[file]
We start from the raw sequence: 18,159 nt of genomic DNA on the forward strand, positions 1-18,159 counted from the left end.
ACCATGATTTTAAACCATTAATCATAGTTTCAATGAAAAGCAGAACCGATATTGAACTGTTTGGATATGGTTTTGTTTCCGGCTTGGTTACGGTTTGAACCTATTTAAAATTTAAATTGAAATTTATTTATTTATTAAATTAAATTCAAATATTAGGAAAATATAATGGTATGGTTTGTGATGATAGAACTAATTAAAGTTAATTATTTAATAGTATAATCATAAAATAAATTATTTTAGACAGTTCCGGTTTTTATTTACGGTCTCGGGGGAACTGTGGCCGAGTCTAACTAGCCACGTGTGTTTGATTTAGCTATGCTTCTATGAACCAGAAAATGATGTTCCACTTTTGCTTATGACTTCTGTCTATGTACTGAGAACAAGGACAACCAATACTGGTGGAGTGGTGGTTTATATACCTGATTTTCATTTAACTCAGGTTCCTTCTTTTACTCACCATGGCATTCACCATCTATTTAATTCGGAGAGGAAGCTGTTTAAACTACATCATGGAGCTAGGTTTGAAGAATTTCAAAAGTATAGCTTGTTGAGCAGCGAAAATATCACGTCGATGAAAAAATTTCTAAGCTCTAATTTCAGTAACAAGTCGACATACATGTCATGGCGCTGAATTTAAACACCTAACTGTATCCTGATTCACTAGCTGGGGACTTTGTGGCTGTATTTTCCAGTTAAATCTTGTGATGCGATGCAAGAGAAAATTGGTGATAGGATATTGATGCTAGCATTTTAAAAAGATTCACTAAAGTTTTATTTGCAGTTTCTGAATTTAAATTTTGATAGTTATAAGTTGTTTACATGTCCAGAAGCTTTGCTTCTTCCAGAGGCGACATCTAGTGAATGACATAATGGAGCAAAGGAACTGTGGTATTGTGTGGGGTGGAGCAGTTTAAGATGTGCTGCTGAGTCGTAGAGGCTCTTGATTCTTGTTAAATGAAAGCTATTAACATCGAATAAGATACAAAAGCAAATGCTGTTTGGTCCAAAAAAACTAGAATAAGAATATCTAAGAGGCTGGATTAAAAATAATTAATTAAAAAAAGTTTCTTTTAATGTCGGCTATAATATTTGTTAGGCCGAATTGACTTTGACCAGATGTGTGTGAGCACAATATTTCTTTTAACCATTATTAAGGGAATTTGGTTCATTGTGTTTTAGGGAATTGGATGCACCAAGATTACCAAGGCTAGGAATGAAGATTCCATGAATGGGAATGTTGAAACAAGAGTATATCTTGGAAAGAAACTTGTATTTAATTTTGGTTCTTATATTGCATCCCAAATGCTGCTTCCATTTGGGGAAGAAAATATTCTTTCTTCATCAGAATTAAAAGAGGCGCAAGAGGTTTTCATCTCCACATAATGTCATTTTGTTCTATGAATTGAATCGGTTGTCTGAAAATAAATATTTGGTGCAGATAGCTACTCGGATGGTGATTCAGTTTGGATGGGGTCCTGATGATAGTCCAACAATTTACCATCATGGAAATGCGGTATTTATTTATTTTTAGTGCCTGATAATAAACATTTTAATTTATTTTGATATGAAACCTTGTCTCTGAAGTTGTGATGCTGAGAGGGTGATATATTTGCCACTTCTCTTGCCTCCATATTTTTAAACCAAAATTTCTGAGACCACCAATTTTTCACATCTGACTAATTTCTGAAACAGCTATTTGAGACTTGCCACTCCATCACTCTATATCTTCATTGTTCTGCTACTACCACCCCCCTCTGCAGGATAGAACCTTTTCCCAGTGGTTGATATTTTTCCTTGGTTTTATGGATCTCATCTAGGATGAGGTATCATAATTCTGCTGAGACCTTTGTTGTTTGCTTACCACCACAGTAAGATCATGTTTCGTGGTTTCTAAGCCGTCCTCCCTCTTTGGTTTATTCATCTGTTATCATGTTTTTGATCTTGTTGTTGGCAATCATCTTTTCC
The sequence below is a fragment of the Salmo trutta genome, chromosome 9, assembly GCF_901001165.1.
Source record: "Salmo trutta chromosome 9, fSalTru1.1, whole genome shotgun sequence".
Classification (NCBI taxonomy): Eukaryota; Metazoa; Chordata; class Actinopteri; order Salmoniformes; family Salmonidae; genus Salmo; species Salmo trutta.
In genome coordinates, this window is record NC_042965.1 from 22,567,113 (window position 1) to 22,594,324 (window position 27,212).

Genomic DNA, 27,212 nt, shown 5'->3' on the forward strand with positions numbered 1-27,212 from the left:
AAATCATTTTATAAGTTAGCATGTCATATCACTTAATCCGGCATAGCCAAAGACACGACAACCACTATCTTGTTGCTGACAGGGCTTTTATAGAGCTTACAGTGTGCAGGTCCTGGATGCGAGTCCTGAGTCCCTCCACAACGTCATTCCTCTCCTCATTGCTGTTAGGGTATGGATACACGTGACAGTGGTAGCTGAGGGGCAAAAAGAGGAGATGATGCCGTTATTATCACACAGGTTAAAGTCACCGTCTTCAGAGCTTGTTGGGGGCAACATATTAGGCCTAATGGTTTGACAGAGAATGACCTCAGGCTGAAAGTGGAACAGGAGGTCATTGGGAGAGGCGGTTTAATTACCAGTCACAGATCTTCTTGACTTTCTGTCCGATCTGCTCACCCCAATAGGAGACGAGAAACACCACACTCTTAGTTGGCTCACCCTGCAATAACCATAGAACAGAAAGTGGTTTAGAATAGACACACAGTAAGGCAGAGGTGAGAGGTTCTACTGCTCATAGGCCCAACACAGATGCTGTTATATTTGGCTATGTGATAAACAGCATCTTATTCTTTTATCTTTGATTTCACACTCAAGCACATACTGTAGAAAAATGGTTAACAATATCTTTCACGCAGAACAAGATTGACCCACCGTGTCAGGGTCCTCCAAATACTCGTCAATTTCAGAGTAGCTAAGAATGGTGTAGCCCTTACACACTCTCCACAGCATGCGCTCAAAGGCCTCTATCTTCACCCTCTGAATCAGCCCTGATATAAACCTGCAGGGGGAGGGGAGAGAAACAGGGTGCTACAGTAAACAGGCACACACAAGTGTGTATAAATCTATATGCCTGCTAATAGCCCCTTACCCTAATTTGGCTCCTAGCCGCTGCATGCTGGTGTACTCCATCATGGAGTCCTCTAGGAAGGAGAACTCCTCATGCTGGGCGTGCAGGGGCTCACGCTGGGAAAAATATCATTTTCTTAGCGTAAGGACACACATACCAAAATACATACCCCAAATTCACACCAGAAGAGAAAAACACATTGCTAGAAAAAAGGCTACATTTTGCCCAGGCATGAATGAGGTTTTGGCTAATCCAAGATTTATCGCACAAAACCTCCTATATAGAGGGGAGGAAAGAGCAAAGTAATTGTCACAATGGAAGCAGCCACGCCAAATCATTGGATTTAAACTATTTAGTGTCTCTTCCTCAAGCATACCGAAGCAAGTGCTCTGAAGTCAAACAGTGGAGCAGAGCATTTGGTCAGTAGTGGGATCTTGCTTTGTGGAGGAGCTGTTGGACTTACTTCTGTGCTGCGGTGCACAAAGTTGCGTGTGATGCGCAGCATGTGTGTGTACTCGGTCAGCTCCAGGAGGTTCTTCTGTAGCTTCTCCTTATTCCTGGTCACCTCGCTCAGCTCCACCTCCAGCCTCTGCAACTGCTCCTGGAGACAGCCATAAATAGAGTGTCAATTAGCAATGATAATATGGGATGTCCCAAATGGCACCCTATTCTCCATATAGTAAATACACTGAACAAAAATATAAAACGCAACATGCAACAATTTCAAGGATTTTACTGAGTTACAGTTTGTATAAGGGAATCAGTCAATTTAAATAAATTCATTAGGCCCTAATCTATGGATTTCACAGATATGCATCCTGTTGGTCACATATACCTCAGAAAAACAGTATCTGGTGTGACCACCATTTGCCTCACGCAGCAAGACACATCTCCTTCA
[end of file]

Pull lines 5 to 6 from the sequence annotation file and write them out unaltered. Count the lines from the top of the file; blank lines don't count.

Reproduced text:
Classification (NCBI taxonomy): Eukaryota; Metazoa; Chordata; class Actinopteri; order Salmoniformes; family Salmonidae; genus Salmo; species Salmo trutta.
In genome coordinates, this window is record NC_042965.1 from 22,567,113 (window position 1) to 22,594,324 (window position 27,212).